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Hewlett-Packard eyeing TV market

The computing giant says it is scrutinizing the market for liquid crystal display televisions, plasma televisions and projection screen televisions.

LAS VEGAS--Dell and Gateway have begun to sell televisions, and Hewlett-Packard is looking at doing the same.

The Palo Alto, Calif.-based computing giant is scrutinizing the market for liquid crystal display (LCD) televisions, plasma televisions and projection screen televisions, Jim McDonnell, vice president of marketing and sales for HP's Personal Systems Group, said in an interview at Comdex on Monday.

"For us, it is a market that is exciting," McDonnell said.

The move into fancy televisions is possible largely because HP currently sells products featuring the same basic underlying technology. LCD televisions are quite similar to LCD monitors, James Chu, CEO of ViewSonic, said in a separate interview. The video circuitry is a little different, and LCD TVs are generally more rectangular than monitors, but those are the main differences.


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Consumers, moreover, are gravitating toward larger, wider monitors which could function as televisions. An HP notebook with at 17-inch screen is selling quite well, McDonnell said. In the future, the company will likely sell notebooks with 18- and 20-inch screens.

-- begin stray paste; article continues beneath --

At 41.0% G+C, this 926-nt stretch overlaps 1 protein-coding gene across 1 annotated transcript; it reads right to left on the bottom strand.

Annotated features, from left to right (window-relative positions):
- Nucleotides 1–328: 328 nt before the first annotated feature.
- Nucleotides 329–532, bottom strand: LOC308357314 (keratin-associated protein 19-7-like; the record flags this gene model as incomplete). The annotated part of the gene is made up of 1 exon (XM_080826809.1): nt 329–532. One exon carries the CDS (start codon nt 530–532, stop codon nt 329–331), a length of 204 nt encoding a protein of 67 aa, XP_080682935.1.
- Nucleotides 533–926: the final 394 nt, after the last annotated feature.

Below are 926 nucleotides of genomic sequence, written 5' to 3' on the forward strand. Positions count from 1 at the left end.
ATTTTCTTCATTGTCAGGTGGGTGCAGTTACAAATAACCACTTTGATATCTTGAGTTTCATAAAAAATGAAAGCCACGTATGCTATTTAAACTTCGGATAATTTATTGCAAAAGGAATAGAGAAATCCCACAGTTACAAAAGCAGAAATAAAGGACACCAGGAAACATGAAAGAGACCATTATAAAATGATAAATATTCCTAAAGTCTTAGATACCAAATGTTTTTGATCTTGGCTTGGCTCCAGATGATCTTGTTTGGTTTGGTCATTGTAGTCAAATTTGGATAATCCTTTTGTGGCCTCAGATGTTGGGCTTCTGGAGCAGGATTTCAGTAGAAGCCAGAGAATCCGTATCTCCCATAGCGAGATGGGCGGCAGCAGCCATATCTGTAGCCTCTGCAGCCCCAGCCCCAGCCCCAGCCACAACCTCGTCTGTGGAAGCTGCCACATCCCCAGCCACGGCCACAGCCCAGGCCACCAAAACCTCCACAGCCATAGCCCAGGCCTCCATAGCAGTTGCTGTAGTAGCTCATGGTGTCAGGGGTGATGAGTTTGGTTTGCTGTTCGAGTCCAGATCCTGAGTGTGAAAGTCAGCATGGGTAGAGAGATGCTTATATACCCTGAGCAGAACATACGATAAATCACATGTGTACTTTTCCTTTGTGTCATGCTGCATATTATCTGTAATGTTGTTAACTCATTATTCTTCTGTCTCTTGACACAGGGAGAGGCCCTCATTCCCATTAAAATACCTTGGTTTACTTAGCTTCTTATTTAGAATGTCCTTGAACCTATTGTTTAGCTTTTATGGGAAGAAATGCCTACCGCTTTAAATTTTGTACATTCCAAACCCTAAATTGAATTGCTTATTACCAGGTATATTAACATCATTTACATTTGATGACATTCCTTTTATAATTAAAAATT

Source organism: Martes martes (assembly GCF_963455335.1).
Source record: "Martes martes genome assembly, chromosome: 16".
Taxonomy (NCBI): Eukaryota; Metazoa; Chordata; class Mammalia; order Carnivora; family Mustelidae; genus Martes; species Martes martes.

"These machines (the 17-inch screen notebooks) never leave the house," he said

Since HP will already have to design these behemoth screens, there is little reason the company couldn't start designing and selling televisions.

"What is happening is that bigger and bigger displays can work great as TVs," he said. "It is going to make more sense for us to have wider screen displays."

Similarly, HP already sells projectors, an essentially ingredient in projection screen televisions.

Although the sponsors of the five-day convention are positioning the event as a forum for corporate technology buyers, television is a dominant theme. Dell announced a new LCD television at the show, while Samsung Electronics announced monitors that can also be used as televisions. Other manufacturers that are in Las Vegas but not exhibiting on the Comdex show floor are also talking up plans for the television market.

"Everyone is new to this market," ViewSonic's Chu said. "It is wide open."

McDonnell declined to state conclusively when HP might enter the television market, but noted that the Consumer Electronics Show, another Las Vegas convention, comes in January.

McDonnell also said that HP plans to offer a portable digital music player at some point, but said the company would not have something on shelves in time for this year's holiday buying season. HP is likely to offer the player in conjunction with some sort of music download service, though such a service would likely come from a partner.

"The trick in that is trying to figure out where the money is," said McDonnell, referring to whether hardware makers can make money selling music, or just hardware.